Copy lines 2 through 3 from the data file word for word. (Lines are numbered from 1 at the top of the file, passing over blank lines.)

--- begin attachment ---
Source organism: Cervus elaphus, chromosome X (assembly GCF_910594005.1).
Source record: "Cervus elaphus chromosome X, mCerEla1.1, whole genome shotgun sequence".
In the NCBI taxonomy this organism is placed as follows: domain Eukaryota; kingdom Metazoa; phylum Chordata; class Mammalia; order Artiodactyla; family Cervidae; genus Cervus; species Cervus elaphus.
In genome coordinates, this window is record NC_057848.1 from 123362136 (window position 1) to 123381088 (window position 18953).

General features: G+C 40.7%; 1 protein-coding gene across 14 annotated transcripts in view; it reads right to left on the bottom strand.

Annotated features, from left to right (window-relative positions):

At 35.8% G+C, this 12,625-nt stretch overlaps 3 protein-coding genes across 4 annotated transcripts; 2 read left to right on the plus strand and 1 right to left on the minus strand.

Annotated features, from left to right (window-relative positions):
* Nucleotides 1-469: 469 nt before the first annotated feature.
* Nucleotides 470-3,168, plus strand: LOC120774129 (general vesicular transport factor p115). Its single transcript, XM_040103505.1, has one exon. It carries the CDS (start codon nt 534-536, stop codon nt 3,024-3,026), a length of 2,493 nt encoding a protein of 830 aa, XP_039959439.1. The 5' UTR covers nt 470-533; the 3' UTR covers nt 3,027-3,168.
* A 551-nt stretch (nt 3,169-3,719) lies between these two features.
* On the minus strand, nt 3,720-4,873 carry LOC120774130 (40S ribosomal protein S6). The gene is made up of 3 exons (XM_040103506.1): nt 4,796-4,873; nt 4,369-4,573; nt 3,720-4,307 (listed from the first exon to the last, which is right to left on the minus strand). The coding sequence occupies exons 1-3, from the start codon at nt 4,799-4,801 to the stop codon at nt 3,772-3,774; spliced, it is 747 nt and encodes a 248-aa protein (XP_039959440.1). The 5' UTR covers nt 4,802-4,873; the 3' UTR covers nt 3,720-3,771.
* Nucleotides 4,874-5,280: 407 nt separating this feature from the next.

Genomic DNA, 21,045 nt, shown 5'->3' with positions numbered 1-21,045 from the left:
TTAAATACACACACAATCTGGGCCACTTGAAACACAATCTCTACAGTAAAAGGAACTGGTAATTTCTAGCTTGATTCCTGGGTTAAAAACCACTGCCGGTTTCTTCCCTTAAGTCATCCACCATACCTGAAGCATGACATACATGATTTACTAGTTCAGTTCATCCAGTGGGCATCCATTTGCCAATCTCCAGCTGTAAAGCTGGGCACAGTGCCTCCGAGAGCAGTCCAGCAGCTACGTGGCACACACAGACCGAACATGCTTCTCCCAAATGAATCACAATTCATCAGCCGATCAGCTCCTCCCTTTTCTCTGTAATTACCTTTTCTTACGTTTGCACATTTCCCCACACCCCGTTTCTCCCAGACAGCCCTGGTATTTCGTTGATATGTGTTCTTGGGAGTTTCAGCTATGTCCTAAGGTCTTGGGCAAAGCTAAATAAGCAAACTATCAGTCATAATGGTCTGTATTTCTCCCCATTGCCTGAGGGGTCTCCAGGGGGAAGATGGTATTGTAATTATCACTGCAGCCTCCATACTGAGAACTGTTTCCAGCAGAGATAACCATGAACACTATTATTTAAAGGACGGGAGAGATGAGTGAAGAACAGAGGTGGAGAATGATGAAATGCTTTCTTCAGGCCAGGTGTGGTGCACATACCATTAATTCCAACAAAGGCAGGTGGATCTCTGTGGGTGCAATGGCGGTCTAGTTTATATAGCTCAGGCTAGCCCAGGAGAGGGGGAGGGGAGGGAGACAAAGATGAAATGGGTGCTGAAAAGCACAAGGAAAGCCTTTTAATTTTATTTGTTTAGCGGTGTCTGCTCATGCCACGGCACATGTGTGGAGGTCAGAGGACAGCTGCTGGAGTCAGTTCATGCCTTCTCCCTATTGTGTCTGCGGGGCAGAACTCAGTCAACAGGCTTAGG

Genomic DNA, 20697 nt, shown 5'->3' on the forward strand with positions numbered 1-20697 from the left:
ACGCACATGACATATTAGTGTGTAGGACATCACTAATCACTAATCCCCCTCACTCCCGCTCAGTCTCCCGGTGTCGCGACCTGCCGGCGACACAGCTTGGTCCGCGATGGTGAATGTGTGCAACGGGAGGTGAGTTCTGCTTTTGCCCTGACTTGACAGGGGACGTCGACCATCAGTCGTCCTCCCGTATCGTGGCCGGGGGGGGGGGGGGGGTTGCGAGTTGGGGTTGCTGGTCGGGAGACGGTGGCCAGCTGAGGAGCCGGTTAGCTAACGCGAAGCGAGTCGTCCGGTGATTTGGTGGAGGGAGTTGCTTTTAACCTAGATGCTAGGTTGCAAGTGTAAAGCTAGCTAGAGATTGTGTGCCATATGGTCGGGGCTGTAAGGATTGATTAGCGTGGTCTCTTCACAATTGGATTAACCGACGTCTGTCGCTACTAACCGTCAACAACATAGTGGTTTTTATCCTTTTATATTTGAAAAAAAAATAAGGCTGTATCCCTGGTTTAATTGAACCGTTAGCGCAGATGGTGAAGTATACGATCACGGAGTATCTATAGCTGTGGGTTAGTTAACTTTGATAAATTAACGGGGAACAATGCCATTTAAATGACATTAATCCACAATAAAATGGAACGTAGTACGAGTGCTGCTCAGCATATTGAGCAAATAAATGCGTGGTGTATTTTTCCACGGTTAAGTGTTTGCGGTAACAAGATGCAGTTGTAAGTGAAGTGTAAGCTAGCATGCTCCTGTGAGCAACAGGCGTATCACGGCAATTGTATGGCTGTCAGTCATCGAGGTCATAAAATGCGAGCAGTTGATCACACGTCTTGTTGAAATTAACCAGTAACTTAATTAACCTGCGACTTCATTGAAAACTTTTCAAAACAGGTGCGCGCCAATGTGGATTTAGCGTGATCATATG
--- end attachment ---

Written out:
Source record: "Cervus elaphus chromosome X, mCerEla1.1, whole genome shotgun sequence".
In the NCBI taxonomy this organism is placed as follows: domain Eukaryota; kingdom Metazoa; phylum Chordata; class Mammalia; order Artiodactyla; family Cervidae; genus Cervus; species Cervus elaphus.